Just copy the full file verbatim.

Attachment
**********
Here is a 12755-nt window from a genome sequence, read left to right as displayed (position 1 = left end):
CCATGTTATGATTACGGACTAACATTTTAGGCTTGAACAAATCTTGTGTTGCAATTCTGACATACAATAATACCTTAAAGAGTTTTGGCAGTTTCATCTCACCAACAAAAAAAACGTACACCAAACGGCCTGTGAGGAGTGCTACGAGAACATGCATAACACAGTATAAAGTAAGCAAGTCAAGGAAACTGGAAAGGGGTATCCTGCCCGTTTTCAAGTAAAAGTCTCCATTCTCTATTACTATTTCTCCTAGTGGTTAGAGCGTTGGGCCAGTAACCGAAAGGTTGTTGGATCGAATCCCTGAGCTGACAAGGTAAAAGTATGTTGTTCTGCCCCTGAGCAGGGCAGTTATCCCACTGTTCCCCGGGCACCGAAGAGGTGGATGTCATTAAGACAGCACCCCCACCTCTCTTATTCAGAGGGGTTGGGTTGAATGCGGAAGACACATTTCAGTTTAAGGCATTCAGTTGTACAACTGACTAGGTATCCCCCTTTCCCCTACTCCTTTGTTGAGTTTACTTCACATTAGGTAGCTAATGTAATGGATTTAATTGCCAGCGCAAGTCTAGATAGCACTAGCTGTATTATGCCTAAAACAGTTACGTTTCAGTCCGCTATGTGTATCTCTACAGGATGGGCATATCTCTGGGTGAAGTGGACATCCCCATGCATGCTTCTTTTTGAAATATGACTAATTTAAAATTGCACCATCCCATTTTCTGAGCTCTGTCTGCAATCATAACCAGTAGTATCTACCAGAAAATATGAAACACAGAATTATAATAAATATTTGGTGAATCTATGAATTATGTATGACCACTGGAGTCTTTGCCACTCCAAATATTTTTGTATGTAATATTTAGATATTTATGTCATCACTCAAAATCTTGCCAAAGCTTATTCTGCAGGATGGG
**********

Here is a 12755-nt window from a genome sequence, read left to right as displayed (position 1 = left end):
CCATGTTATGATTACGGACTAACATTTTAGGCTTGAACAAATCTTGTGTTGCAATTCTGACATACAATAATACCTTAAAGAGTTTTGGCAGTTTCATCTCACCAACAAAAAAAACGTACACCAAACGGCCTGTGAGGAGTGCTACGAGAACATGCATAACACAGTATAAAGTAAGCAAGTCAAGGAAACTGGAAAGGGGTATCCTGCCCGTTTTCAAGTAAAAGTCTCCATTCTCTATTACTATTTCTCCTAGTGGTTAGAGCGTTGGGCCAGTAACCGAAAGGTTGTTGGATCGAATCCCTGAGCTGACAAGGTAAAAGTATGTTGTTCTGCCCCTGAGCAGGGCAGTTATCCCACTGTTCCCCGGGCACCGAAGAGGTGGATGTCATTAAGACAGCACCCCCACCTCTCTTATTCAGAGGGGTTGGGTTGAATGCGGAAGACACATTTCAGTTTAAGGCATTCAGTTGTACAACTGACTAGGTATCCCCCTTTCCCCTACTCCTTTGTTGAGTTTACTTCACATTAGGTAGCTAATGTAATGGATTTAATTGCCAGCGCAAGTCTAGATAGCACTAGCTGTATTATGCCTAAAACAGTTACGTTTCAGTCCGCTATGTGTATCTCTACAGGATGGGCATATCTCTGGGTGAAGTGGACATCCCCATGCATGCTTCTTTTTGAAATATGACTAATTTAAAATTGCACCATCCCATTTTCTGAGCTCTGTCTGCAATCATAACCAGTAGTATCTACCAGAAAATATGAAACACAGAATTATAATAAATATTTGGTGAATCTATGAATTATGTATGACCACTGGAGTCTTTGCCACTCCAAATATTTTTGTATGTAATATTTAGATATTTATGTCATCACTCAAAATCTTGCCAAAGCTTATTCTGCAGGATGGG